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Woman's Shawl (Lliqlla)

Arts of the Americas

In the Quechua-speaking community of Chinchero, men and women wear distinctive garments that identify them by gender and community. Large garments such as this shawl are woven in two parts—symmetrical opposites that are sewn together. Wide blue bands called pampakuna, or fields, are set apart by multi-striped panels filled with colorful geometric designs. Shawls with indigo-blue fields are characteristic of Chinchero women's garments.
MEDIUM Sheep wool, natural and synthetic(?) dyes
  • Place Made: Chinchero, Peru
  • DATES 2002
    DIMENSIONS 40 1/2 x 44 1/2 in. (102.9 x 113 cm)  (show scale)
    COLLECTIONS Arts of the Americas
    MUSEUM LOCATION This item is not on view
    ACCESSION NUMBER 2002.62.9
    CREDIT LINE Frank Sherman Benson Fund
    RIGHTS STATEMENT Creative Commons-BY
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    CAPTION Sabina Choque Kjuiro (Quechua, Peruvian). Woman's Shawl (Lliqlla), 2002. Sheep wool, natural and synthetic(?) dyes, 40 1/2 x 44 1/2 in. (102.9 x 113 cm). Brooklyn Museum, Frank Sherman Benson Fund, 2002.62.9. Creative Commons-BY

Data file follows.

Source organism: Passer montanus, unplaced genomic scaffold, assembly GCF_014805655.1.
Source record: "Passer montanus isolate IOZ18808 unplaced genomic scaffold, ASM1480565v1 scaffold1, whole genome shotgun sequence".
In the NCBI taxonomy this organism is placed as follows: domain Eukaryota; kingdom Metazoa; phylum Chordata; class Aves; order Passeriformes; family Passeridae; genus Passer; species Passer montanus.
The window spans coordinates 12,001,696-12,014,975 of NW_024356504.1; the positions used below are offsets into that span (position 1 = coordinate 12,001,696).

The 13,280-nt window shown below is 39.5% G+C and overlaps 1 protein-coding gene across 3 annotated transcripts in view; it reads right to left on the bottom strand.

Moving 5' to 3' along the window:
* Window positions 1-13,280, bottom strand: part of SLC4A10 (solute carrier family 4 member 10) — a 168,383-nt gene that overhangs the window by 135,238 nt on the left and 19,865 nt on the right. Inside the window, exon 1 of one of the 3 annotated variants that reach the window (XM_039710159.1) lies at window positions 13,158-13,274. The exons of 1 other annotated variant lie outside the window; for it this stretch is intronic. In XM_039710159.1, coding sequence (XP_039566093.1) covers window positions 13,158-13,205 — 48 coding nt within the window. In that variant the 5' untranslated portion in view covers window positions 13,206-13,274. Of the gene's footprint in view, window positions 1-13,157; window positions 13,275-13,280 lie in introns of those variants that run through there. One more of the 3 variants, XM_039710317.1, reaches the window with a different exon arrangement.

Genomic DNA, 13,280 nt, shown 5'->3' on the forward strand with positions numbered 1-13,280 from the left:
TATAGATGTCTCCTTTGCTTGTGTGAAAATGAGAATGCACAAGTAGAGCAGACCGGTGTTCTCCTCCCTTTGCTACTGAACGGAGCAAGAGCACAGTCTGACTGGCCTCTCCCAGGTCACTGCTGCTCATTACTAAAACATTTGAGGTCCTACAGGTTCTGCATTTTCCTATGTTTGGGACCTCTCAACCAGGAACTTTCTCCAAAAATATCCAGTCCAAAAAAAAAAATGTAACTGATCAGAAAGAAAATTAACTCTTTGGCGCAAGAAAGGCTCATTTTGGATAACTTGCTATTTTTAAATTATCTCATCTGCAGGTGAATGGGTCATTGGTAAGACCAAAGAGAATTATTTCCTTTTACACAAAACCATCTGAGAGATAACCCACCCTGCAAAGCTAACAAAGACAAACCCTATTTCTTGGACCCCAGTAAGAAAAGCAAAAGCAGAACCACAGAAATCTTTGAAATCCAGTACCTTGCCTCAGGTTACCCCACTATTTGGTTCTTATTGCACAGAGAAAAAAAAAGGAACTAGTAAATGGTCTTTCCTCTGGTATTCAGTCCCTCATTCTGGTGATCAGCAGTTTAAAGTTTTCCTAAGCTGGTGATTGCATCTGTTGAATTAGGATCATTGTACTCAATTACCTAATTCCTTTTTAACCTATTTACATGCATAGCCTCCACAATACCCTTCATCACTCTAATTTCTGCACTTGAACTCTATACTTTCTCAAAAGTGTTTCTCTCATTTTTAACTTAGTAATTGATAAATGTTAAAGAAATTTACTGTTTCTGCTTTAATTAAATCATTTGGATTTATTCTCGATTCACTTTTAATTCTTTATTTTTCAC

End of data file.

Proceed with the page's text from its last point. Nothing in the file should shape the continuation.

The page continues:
IMAGE overall, 2002.62.9_PS1.jpg. Brooklyn Museum photograph
    "CUR" at the beginning of an image file name means that the image was created by a curatorial staff member. These study images may be digital point-and-shoot photographs, when we don\'t yet have high-quality studio photography, or they may be scans of older negatives, slides, or photographic prints, providing historical documentation of the object.
    CATALOGUE DESCRIPTION Two piece shawl or llijlla woven with wide bands called pampakuna of indigo and multi-striped geometric panels at the sides of each section forming a double width central panel. Other colors are burgundy red, green, yellow white, black and purple. The tubular edge binding or ribete in burgundy with ojo de gato (or diamond shaped) lozenges in blue and white.
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    Womans Shawl (Lliqlla)